It’s been a while since I have taken some time to look at the development of Cinnamon the gnome-shell fork by Mint Linux.  What inspired me to look at it again was confusion from users.  Many people don’t seem to understand that cinnamon is not a stand alone desktop environment. Cinnamon depends on gnome as it’s a fork of gnome-shell, which belongs to Gnome 3.  I would see users complain that they installed cinnamon, but it didn’t work. I found out many did not install gnome for it to work properly. So to test things out, I booted up Sabayon Forensics live USB and ran:

equo update && equo install cinnamon

Keep in mind Sabayon Forensics is a XFCE desktop environment.  So once I issued that command, cinnamon pulled like 47 packages and many related to gnome of course.  Cinnamon should pull the necessary gnome packages, so let it pull em.

Once that is done, log out and in your session you can choose cinnamon and watch cinnamon come to life as you log in.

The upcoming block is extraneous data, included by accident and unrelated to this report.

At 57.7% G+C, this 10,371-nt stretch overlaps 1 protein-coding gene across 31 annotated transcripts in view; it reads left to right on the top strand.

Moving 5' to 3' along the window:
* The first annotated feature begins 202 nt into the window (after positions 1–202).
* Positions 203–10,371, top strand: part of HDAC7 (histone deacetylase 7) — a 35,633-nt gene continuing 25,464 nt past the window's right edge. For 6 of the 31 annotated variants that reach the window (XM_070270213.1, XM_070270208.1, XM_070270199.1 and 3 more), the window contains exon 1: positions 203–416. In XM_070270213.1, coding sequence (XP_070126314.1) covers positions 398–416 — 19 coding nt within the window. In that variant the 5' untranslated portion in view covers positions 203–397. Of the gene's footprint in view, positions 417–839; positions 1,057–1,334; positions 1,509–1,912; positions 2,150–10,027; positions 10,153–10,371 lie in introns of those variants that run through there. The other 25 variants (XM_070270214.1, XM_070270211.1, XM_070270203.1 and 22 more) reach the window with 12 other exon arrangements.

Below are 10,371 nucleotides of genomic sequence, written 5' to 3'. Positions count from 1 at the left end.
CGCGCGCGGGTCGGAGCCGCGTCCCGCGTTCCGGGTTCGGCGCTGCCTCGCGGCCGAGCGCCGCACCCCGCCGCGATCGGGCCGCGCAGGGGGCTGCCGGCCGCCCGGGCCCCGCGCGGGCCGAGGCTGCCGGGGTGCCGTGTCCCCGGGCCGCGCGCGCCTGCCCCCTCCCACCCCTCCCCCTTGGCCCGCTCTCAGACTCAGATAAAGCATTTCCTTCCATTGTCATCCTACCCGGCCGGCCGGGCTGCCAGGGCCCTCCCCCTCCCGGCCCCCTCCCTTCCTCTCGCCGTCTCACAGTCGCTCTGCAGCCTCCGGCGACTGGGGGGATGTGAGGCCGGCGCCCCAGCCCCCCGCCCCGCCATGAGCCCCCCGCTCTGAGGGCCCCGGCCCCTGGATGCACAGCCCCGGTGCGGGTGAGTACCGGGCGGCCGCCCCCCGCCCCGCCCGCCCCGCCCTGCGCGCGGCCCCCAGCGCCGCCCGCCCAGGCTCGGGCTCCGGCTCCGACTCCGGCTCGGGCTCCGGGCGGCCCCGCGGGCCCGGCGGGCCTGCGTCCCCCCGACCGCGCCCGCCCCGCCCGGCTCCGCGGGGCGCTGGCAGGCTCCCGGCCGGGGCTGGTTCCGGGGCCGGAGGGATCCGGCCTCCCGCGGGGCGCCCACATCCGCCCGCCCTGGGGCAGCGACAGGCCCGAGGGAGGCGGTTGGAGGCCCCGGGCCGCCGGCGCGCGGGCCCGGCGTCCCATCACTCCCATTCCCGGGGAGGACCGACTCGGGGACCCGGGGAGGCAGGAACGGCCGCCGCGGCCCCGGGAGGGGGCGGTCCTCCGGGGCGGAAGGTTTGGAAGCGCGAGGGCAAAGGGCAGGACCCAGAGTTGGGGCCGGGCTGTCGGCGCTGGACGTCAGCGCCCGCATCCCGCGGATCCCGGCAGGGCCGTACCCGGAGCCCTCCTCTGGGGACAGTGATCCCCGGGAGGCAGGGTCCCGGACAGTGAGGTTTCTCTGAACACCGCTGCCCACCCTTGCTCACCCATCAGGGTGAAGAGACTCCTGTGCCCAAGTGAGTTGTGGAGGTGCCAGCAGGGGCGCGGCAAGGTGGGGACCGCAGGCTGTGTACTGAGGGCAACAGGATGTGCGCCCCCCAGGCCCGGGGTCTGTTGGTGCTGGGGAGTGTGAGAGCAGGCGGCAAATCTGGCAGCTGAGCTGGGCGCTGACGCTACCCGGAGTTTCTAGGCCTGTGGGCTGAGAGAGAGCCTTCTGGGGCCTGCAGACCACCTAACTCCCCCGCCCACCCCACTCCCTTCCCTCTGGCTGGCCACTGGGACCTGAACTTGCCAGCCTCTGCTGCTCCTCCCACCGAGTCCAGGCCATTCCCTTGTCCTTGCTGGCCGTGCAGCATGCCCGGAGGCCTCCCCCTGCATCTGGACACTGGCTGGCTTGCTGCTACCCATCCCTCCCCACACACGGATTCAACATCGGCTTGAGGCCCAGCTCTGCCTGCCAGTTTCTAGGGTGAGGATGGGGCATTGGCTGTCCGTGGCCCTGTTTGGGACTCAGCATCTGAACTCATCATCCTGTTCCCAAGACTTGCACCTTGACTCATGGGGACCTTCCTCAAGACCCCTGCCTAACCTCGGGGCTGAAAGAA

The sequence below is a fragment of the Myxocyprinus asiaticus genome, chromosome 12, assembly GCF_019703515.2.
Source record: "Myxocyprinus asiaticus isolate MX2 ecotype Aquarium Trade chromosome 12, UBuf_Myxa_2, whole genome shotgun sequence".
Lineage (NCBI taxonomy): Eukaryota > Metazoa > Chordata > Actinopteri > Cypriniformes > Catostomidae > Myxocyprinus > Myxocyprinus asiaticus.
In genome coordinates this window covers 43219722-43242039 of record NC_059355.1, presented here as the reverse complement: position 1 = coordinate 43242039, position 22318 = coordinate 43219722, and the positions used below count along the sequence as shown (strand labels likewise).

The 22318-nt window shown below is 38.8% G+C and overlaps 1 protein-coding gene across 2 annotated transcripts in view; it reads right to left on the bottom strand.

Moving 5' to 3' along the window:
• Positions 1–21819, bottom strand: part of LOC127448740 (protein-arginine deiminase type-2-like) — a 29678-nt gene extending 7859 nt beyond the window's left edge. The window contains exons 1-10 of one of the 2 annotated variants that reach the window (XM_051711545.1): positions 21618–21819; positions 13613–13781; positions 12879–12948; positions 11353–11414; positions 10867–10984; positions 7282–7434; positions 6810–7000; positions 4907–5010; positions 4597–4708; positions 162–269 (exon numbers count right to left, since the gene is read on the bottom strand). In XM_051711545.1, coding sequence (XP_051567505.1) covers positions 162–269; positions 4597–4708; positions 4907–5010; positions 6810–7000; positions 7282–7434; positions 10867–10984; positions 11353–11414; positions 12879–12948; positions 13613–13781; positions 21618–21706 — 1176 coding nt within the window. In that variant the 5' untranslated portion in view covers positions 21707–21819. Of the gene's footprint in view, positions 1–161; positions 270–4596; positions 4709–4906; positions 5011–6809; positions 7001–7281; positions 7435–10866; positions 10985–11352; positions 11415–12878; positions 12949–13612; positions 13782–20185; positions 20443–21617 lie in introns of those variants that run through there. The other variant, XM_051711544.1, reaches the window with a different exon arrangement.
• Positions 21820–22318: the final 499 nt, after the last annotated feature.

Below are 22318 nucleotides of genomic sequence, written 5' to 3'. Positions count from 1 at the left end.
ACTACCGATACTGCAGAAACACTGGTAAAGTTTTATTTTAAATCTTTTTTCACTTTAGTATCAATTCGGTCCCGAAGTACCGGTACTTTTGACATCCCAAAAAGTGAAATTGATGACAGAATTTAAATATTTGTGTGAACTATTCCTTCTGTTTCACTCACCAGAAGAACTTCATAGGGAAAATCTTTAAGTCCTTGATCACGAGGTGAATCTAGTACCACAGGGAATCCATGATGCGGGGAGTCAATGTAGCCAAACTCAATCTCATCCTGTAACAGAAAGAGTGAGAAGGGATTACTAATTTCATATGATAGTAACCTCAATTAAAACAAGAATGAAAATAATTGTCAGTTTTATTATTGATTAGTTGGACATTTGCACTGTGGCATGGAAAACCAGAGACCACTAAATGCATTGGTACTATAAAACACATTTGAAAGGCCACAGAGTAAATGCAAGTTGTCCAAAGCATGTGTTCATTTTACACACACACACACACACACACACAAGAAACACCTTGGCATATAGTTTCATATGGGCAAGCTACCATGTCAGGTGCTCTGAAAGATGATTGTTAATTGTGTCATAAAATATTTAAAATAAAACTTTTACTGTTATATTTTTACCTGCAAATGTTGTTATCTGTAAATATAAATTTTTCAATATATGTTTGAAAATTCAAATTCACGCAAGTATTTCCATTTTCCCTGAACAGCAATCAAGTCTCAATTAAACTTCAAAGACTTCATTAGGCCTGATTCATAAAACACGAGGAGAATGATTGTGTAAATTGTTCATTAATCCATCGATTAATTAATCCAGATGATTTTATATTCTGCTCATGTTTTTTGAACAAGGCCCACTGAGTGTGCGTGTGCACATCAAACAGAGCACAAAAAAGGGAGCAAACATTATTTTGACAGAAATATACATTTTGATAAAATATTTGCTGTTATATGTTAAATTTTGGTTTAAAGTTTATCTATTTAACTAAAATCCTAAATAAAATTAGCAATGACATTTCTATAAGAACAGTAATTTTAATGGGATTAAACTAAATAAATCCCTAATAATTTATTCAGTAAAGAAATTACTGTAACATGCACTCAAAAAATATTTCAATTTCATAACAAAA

Sabayon with Cinnamon

Note the images here are not the default cinnamon settings/looks upon install. I changed stuff all around for looks and settings.  This was a good test for me to explore the abilities of cinnamon and I was very happy to see how much cinnamon has progress.  They made promises and are delivering.

Sabayon with Cinnamon

 

Sabayon with Cinnamon

 

Sabayon with Cinnamon

Pretty slick I say.  Yay for people out there fixing the default Gnome 3 GUI. Mint Linux even has forked nautilus and call it nemo after calling current nautilus a disaster. It’s sad to see what is happening in the Gnome world, but I don’t want to start a flame war so I will leave it at that.

So as you can see, installing cinnamon on sabayon should be no problem. Now if you’re using an ATI card, you may have issues with gnome-shell stuff.  So please check the log files if you are having issues.  I have no problems with nvidia or intel graphics.

Cheers to the cinnamon crew!

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